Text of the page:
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As the UK government is finalizing the implementation of its Age Verification legislation, a Chinese study that came out last week found younger people are reaping the educational benefits from watching specifically female-centric pornography.

Yummy and Taqu (Touch) are the two sexual wellness companies behind the “National People’s Porn Watching and Love Report” study, which surveyed 1,261 under 30-year-olds from Guangdong and Beijing. Zhao Jing, founder of the sex-positive female pleasure app Yummy, spoke to SupChina to explain that even though most adult content is illegal in China “we already know that Chinese people do watch porn,” what isn’t known is “what exactly they like to watch and how it influences them.”

What do the studies say?

In the Yummy and Taqu report, 70 percent of men and 50 percent of women reported watching porn at least once a week, with around 50 percent of those men and 30 percent of those women imitating the sex they’d watched with a partner, with 90 percent aware of the differences between real life sex and adult entertainment.

What is important to note here is that the porn searches in China slightly differed from those found in Pornhub’s 2018 statistics of mostly non-Chinese users, due to the firewall that restricts China’s access to Pornhub. The top searches included, “Silk Labo” and Swedish feminist porn directer Erika Lust, which are both categories that are known to focus attention more on erotic storytelling than sexual action.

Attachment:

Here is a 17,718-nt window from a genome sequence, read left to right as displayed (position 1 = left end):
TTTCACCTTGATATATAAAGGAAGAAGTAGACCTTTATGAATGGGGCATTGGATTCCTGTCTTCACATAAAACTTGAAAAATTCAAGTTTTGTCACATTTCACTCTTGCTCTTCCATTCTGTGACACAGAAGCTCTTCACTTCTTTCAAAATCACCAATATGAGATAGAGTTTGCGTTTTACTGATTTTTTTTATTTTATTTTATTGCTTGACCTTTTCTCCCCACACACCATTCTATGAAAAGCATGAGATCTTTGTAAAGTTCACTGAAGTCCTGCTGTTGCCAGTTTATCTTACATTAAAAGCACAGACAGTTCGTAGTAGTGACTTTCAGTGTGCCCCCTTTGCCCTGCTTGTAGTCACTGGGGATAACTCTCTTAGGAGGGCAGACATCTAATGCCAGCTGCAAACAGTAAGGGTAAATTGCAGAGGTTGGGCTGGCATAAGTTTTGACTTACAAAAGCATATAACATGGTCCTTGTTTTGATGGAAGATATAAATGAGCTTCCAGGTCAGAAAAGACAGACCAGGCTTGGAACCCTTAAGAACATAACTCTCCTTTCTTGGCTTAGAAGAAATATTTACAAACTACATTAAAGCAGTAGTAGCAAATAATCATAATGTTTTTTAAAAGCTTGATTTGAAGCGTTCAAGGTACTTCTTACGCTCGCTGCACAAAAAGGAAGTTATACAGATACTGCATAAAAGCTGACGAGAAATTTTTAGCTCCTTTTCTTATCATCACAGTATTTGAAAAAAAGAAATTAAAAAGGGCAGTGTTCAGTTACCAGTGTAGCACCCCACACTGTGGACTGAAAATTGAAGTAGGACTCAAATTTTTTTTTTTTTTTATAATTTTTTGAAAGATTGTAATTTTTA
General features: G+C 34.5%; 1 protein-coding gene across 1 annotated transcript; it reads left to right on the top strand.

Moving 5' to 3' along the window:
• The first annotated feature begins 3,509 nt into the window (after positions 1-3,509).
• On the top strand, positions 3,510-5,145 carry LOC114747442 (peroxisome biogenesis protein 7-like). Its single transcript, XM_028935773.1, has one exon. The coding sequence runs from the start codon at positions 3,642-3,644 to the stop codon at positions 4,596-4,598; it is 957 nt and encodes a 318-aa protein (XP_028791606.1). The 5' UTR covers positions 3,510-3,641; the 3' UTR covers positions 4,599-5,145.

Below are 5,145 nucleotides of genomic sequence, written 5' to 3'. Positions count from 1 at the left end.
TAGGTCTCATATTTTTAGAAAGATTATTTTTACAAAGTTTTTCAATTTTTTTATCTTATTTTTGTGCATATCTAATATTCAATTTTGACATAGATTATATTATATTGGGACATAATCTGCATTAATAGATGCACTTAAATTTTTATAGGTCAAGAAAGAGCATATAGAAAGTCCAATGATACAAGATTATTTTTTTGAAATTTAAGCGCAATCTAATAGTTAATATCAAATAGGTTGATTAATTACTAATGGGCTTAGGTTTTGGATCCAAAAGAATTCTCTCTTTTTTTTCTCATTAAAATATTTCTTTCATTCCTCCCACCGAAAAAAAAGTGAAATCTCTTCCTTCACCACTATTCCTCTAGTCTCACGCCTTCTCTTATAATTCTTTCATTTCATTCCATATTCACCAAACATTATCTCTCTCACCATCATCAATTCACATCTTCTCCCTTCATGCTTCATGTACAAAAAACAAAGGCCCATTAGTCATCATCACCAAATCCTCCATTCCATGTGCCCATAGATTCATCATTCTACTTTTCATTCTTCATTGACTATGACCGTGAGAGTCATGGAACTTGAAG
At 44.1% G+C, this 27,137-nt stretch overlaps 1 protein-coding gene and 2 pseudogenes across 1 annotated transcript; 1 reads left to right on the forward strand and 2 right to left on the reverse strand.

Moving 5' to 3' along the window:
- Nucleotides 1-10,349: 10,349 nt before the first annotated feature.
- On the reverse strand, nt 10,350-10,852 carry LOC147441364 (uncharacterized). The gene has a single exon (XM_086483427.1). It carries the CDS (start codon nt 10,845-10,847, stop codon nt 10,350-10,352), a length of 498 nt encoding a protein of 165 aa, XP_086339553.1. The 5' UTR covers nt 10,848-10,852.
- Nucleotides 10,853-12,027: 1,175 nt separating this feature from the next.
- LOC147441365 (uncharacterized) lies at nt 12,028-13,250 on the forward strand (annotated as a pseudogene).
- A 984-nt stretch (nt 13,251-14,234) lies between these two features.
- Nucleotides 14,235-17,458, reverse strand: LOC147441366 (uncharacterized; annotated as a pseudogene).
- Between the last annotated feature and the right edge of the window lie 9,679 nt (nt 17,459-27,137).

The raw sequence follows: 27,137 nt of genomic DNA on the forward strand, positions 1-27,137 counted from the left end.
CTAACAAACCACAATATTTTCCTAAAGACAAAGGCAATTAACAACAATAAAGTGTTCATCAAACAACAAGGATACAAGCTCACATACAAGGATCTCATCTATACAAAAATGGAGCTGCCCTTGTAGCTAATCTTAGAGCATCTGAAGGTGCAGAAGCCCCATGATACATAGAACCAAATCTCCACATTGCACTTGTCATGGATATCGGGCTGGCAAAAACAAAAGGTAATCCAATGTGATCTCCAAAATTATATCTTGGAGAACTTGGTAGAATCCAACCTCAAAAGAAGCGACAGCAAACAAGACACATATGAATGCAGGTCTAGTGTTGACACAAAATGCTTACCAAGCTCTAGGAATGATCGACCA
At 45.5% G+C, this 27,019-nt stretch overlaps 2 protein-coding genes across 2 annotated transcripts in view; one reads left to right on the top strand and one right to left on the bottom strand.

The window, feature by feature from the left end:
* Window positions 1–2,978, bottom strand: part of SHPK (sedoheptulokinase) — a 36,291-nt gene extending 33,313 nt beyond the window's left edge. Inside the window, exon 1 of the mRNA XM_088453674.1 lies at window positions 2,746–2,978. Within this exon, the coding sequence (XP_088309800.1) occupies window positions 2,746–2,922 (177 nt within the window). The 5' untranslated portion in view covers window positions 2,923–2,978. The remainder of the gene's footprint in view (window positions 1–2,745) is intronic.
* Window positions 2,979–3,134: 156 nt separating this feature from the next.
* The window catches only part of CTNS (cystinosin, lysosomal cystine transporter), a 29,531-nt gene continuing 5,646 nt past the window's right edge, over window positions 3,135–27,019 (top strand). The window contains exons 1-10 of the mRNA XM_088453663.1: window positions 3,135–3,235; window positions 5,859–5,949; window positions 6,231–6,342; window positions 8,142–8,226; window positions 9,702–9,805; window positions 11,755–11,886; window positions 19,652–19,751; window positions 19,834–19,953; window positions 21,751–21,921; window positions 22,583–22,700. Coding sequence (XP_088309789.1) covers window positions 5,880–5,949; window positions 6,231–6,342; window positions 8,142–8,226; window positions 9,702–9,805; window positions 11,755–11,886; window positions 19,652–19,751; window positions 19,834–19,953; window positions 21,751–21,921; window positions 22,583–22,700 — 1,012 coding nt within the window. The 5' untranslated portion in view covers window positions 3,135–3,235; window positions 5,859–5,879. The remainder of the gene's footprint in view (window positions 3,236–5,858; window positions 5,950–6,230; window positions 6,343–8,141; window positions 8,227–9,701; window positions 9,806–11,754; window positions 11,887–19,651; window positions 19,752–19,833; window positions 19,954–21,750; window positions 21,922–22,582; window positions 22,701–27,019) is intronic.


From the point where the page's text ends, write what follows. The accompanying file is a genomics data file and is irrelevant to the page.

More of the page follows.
“People say watching porn is bad — but the type of content young people view today has improved a lot, it has approached reality, and men who give pleasure to women has become the standard.”

Zhao Jing

Recently, more than 1,000 British 18 to 25-year-olds were surveyed about their porn habits for the BBC Three series Porn Laid Bare and though half of the women surveyed were concerned about the negative impact of pornography on women, this 2017 study found the positive effects of watching female-centred porn on their sex lives.

What does Chinese law say?

As of December 2018, a law called ‘New Measures for Rewarding Reporting on Eradicating Pornography and Illegal Content’ came into effect in China. This rewards people with up to $86,500 for reporting illegal online content in a bid to “clean up” the Chinese internet.

Though this year already saw the overturning of parts of UK Obscenity Laws, a breakthrough in female pleasure (as it was legal female centric sexual acts that were mostly targeted), unfortunately the Government’s Department for Digital, Culture, Media & Sport (DCMS) continues to finalize its strict Age Verification law, technically block porn from anyone who doesn’t want to share their personal data.

While we are not suggesting anyone underage should have access to porn, sexual education is important across all ages, and even into old age. These studies add value to the conversation around how porn actually impacts our relationship to sex.

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